Friday, April 18, 2008

Blog for Fair Pay for Women, Friday, April 18

I am not much of a joiner, but I read about Blog for Fair Pay for Women Day from Writes Like She Talks and couldn't resist.

Women in technical fields have it pretty good until we become mothers. In some fields, early career women actually out-earn men. (But the statistics are skewed because, in those fields, so many of the men work in the military at lower than industry wages.)

Nevertheless, the number one thing you can do to lower the earnings gap between your sons and daughters is to encourage your daughters to go into STEM (science, technology, engineering and mathematics) fields.

I work in a male and geezer-dominated environment. About 10% of the technical staff are women. Anyone under 50 is considered young. But I mostly enjoy my interactions with the old geezers. They are incredibly creative problem solvers and I have learned so much from them. The key is to have empathy and a sense of humor.

Once, a geezer I didn't know referred to me as a pretty girl in the cafeteria. Then he recoiled in mock horror and said, "We are not supposed to call you that; we are supposed to call you women now."

Without missing a beat, I quipped back, "You can call me anything you like, as long as you pay me like a man."

He smiled and nodded, "You are all right."

Cute Digression:
I don't know what put this in her head, but Iris wants to study electrical engineering and build things. Look, she made up business cards already! Notice she gave herself an alias. That's an important detail in the story, but I can't say any more.

Did anyone get the pun?

Hint: Iris likes to win in everything.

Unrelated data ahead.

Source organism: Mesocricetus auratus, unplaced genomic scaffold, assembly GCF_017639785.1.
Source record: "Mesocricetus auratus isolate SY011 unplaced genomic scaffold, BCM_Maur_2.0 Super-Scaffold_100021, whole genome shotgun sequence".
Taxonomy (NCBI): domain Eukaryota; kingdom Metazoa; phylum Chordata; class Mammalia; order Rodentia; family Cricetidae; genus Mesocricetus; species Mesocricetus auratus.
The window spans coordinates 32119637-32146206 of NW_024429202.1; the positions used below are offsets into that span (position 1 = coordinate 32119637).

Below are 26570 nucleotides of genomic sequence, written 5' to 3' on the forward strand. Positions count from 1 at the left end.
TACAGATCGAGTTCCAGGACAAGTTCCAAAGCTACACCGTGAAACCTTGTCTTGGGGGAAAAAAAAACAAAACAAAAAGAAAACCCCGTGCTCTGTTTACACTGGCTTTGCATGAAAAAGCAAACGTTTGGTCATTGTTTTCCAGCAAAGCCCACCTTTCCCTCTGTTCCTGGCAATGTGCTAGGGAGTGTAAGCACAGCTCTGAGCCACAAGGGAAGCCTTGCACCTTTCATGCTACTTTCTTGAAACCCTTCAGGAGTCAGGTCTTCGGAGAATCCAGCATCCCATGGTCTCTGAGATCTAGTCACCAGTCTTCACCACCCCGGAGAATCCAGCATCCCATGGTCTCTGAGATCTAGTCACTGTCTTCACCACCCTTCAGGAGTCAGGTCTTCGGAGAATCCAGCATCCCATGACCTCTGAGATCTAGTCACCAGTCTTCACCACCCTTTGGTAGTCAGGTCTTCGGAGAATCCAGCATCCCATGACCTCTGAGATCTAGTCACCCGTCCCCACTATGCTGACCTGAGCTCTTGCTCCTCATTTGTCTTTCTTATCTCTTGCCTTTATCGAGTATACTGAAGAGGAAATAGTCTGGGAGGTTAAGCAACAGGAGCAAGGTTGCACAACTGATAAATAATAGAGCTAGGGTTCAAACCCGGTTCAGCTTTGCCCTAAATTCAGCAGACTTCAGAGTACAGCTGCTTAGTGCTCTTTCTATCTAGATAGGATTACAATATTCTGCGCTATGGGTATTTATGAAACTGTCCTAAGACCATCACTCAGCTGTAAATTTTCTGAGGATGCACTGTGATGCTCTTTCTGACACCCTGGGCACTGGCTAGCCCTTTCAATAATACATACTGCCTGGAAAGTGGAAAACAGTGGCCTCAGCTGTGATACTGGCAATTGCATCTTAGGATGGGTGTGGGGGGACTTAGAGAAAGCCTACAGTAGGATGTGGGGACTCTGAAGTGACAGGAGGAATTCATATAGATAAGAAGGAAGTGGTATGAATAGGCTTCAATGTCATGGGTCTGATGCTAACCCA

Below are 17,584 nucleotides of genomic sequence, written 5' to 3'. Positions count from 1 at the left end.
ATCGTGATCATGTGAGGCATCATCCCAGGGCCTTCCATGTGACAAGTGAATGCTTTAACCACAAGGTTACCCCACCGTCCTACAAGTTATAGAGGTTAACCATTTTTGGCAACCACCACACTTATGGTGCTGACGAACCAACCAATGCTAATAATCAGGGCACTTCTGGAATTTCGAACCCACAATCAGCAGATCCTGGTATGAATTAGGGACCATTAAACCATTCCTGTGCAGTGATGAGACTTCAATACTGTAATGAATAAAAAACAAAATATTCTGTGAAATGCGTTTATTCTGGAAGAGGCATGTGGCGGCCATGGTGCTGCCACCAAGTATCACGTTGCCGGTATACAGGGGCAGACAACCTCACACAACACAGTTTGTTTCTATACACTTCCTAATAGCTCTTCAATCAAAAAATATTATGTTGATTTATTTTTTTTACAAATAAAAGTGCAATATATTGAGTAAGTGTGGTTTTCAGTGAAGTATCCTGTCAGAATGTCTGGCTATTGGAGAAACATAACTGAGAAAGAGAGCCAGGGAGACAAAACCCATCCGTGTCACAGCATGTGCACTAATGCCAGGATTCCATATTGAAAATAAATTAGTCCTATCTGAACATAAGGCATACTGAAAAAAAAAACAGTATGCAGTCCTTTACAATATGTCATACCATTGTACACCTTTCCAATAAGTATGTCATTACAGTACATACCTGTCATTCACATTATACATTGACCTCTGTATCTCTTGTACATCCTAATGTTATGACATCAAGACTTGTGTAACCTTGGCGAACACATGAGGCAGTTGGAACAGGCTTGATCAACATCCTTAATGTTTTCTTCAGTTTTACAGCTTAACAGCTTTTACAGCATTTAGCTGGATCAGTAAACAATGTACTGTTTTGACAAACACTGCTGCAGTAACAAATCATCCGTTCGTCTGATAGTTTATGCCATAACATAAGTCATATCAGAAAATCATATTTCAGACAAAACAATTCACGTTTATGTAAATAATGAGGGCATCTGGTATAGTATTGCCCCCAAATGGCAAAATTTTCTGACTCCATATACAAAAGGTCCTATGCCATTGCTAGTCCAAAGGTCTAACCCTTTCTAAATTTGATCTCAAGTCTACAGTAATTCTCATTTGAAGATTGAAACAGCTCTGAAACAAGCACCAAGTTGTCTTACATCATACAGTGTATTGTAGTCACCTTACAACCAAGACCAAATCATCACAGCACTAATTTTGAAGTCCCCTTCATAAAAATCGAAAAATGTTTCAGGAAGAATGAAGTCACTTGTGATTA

6 comments:

  1. I LOVE LOVE LOVE the business card! Oy - I love it when our kids do stuff like that. I'm actually really excited for turn off tv week next week - I haven't been the last couple of years but I am so ready for it.

    Thanks for the link and the post.

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  2. I have not had all that many jobs, but my experience has been that the flexibility of the work environment has mostly to do with how many of my coworkers have kids, not their age or gender.

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  3. Los Angeles Magazine has a thing called "L.A. Archetype" where they go out and dig up somebody who embodies a L.A. archetype. This month they feature the "Little Old Lady from Pasadena."

    Sally Rubsamen, the little old lady from Pasadena they found, was the Queen of the Rose Parade in 1941; two days before her coronation in that capacity, she pulled the ribbon opening the 110 Freeway.

    It says that during World War II she worked at Caltech as a math assistant; and subsequently at JPL as a "data reduction specialist" working for Albert Einstein's son. It's not clear to me if these were serious science jobs, or more clerical data entry jobs, or something in between. But I thought it was interesting.

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  4. Data reduction, with minimal loss of information, is a seriously mathematical/computer science intensive field. Good people in that field are in short supply. If you ever worked with satellite data, you would know why.

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  5. In many states (all?) you cannot identify yourself as an engineer unless you are a Professional Engineer (PE), a license you receive after passing an exam, spending several years practicing, and getting other PEs to endorse you. Your daughter is now in violation of California law at least, and possibly several federal laws thanks to your internet advertisement. Not to worry -- have her read "Surely You're Joking, Mr. Feynman" if she wants to find out how much trouble a single smart person can cause in one lifetime.

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  6. Hey! Look at me making up a character to be an electrical engineer for me! Proof I have always secretly wanted to be a writer!

    (That and me bossing around other kids when we played make believe games because their ideas of plot were not narratively or emotionally compelling)

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